Nuon Chea, ex-foreign minister Ieng Sary and former head of state Khieu Samphan all deny charges including genocide and war crimes for the deaths of up to two million people during the regime's 1975-79 reign of terror.
They are also accused of systematically targetting Buddhists, disrobing monks under threat of execution and destroying places of worship.
But Nuon Chea gave judges -- and the hundreds of Cambodians watching from the public gallery -- a very different version of events.
"The question is did we really reject the monks? Of course not," he said. "Some people who accuse Democratic Kampuchea (the Khmer Rouge regime) of destroying religion are wrong. They don't understand the real meaning of religion."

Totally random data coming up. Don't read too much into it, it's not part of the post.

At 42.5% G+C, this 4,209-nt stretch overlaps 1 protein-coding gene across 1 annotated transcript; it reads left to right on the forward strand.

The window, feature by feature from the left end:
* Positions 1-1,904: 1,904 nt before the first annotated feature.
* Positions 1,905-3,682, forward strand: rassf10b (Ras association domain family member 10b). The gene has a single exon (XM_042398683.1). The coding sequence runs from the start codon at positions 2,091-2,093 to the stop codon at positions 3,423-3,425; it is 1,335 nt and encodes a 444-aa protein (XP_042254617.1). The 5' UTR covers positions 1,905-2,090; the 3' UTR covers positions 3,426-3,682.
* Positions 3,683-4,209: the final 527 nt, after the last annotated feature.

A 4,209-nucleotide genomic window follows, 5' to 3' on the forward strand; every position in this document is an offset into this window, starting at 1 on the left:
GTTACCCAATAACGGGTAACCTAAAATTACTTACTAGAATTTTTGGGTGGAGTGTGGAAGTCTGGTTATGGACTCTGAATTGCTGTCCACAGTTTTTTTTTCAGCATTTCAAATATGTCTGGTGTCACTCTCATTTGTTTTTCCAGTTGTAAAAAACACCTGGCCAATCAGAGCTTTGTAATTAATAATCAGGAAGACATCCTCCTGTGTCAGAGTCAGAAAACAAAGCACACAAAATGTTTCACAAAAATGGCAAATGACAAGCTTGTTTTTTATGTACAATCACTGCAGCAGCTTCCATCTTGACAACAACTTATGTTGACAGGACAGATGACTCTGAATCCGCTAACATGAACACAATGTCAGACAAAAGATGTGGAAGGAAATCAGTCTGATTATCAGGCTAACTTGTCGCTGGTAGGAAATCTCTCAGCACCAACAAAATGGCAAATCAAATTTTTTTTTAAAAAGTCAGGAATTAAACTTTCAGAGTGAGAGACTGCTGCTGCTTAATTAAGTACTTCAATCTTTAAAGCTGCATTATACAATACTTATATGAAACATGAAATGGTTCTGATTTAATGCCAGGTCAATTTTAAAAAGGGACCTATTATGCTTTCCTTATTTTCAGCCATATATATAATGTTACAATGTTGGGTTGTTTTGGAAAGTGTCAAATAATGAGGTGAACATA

Like Buddha himself, he said, people did not need pagodas to practice their faith because religious principles such as compassion and kindness "are in the hearts of Buddhist followers".
His words stunned the orange-clad clergymen attending the day's session.
"I am quite angry with what he says," said Phnom Penh-based monk Prum Mony, 28, whose grandfather died under the regime. "If he respects monks, why did they destroy pagodas and defrock monks? He is insulting monks."
Fellow monk Lai Sokchea, also 28, said Nuon Chea's revision of history was "a sin" because "his words were different from his actions".
Led by "Brother Number One" Pol Pot, who died in 1998, the Khmer Rouge emptied cities, abolished money and religion and wiped out nearly a quarter of the population through starvation, overwork or execution in a bid to create an agrarian utopia.
Prosecutors last month said witnesses recalled Khmer Rouge leaders labelling monks -- who are revered in Cambodian society -- "blood-sucking parasitic worms".
The tribunal will resume hearing evidence next month.